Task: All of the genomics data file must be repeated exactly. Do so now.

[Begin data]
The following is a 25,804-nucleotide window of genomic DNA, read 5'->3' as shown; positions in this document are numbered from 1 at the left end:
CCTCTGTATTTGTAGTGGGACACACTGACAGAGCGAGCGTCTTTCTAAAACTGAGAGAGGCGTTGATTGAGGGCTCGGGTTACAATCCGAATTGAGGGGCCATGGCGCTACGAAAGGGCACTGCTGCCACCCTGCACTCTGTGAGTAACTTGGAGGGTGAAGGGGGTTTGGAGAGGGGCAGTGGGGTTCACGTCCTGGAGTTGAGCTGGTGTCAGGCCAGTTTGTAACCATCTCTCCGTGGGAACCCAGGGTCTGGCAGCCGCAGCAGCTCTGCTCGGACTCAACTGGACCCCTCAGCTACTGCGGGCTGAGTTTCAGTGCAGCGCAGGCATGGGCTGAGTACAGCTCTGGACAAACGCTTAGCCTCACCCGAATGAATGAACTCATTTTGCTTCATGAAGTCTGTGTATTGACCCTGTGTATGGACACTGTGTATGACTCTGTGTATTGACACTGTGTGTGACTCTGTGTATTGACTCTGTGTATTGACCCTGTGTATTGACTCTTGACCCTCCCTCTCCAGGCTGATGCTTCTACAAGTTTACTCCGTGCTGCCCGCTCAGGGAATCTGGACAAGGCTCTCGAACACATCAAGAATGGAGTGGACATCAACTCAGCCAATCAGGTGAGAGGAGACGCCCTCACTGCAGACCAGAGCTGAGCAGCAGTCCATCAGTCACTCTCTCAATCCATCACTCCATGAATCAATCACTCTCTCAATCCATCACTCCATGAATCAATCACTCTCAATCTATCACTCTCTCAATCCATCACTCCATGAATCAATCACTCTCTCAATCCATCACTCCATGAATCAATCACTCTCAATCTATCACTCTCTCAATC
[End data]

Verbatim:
The following is a 25,804-nucleotide window of genomic DNA, read 5'->3' as shown; positions in this document are numbered from 1 at the left end:
CCTCTGTATTTGTAGTGGGACACACTGACAGAGCGAGCGTCTTTCTAAAACTGAGAGAGGCGTTGATTGAGGGCTCGGGTTACAATCCGAATTGAGGGGCCATGGCGCTACGAAAGGGCACTGCTGCCACCCTGCACTCTGTGAGTAACTTGGAGGGTGAAGGGGGTTTGGAGAGGGGCAGTGGGGTTCACGTCCTGGAGTTGAGCTGGTGTCAGGCCAGTTTGTAACCATCTCTCCGTGGGAACCCAGGGTCTGGCAGCCGCAGCAGCTCTGCTCGGACTCAACTGGACCCCTCAGCTACTGCGGGCTGAGTTTCAGTGCAGCGCAGGCATGGGCTGAGTACAGCTCTGGACAAACGCTTAGCCTCACCCGAATGAATGAACTCATTTTGCTTCATGAAGTCTGTGTATTGACCCTGTGTATGGACACTGTGTATGACTCTGTGTATTGACACTGTGTGTGACTCTGTGTATTGACTCTGTGTATTGACCCTGTGTATTGACTCTTGACCCTCCCTCTCCAGGCTGATGCTTCTACAAGTTTACTCCGTGCTGCCCGCTCAGGGAATCTGGACAAGGCTCTCGAACACATCAAGAATGGAGTGGACATCAACTCAGCCAATCAGGTGAGAGGAGACGCCCTCACTGCAGACCAGAGCTGAGCAGCAGTCCATCAGTCACTCTCTCAATCCATCACTCCATGAATCAATCACTCTCTCAATCCATCACTCCATGAATCAATCACTCTCAATCTATCACTCTCTCAATCCATCACTCCATGAATCAATCACTCTCTCAATCCATCACTCCATGAATCAATCACTCTCAATCTATCACTCTCTCAATC